THEY go by the slogan ‘Raising the volume on the whispered conversations in our communities.’
These four women are all gatekeepers in their own right on a professional, faith, social and historical magnitude. Yes, this is the first group of Black women making a foursome collaboration to bring stories to your home from right here in Northern Ireland. They really want the positive energy vibe and similarly want to talk about society and its difficult moments.
So they are not faking it, the habit of enjoying these podcasted conversations. The podcast is ‘Unmute Now’ and its main aim is to bring important and sometimes difficult conversations from families or communities to the table for frank yet thoughtful discussions.

It also aims to help bridge the gap between Black and other minority ethnic communities and the wider Northern Irish society through conversations which speak to integration and celebration of both indigenous and migrant cultures. If that sounds like a mouthful, just tune in to the podcast.
Democracy landed on the internet and podcasts are the powerful alternative  media that is often played down by audiences. It is growing, though. People are interested in specific issues; it is like going window shopping until you get the one or two things that will get your foot on the door.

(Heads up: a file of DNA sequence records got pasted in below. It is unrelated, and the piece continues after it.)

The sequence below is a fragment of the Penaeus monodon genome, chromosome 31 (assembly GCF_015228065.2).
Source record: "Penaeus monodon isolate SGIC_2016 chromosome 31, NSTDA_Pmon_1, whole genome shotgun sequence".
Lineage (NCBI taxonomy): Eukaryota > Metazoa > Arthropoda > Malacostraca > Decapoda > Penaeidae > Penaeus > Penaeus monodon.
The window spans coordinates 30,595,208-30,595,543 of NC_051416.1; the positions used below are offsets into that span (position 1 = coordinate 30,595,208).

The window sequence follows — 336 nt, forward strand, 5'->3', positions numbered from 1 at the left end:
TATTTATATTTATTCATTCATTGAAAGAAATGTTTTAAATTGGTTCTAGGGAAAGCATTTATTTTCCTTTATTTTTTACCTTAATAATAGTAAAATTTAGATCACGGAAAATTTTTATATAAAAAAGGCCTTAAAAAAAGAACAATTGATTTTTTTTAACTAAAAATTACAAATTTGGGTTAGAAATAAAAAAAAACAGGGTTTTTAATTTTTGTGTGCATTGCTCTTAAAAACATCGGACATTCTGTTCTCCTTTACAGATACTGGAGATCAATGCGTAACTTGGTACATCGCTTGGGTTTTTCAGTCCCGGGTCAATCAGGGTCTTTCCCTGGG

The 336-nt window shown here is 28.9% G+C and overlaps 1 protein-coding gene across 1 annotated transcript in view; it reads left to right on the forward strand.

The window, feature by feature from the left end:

The podcast’s hosts are Angela Ifonlaja, Yolande Robertson-Greene, Nattassa Latcham and Raquel McKee. They all represent the African and Caribbean communities in Northern Ireland. They are a colour-blind effort, often demystifying diversity as a concept, they seem to show love in a world that has recently been divided by identity politics. Diversity is beyond skin and it must be acted upon, not headlined as cultural events but making it part of everyday mainstream life.

The opinions of the four hosts are diverse of course, often encouraging and signalling each other without looking any bit amateurish. In this episode, Yolande is definitely the loud one; you can hear her points coming in politely and with firmness. No-one crosses the archetypal floor of the house when she is speaking. But she is patient, gives the audience time to reflect on what they are saying and gives open-ended questioning to the guests.

This is something different. In Northern Ireland, a nation that has been divided for a long period and for which many conversations, even progressive ones, are hijacked by the dichotomy of sectarian politics. These women are always leaving a door open for further discussion in their podcast, there is hardly any reprimanding.

Guests feel secure. Unmute Now may sound weird to those who are still getting to grips with the bevy of diverse topics from health, music, identity, fashion, gender, but actually this is the way to go. Online broadcasting can handle this because there are no definite restriction like the TV advertising model where giving away any seconds that could have transformed into money through advertising is unthinkable. 
In one of the group’s latest episodes filmed in March, Unmute Now hosted an amazing line-up of six women from the minority ethnic communities who live or work in Belfast. They were Tanzanian-born corporate lawyer Joan Boyle, Indian-born Canadian Theatre Director Andrea Montgomery, Sasha Samara who is a Malaysian Irish singer-song writer, Vivian Ogundipe, a counsellor originally from Nigeria, Gace Abosi of Awos House of Fashion, Manal Mahdi, a consultant physician and also Chair of Africa House.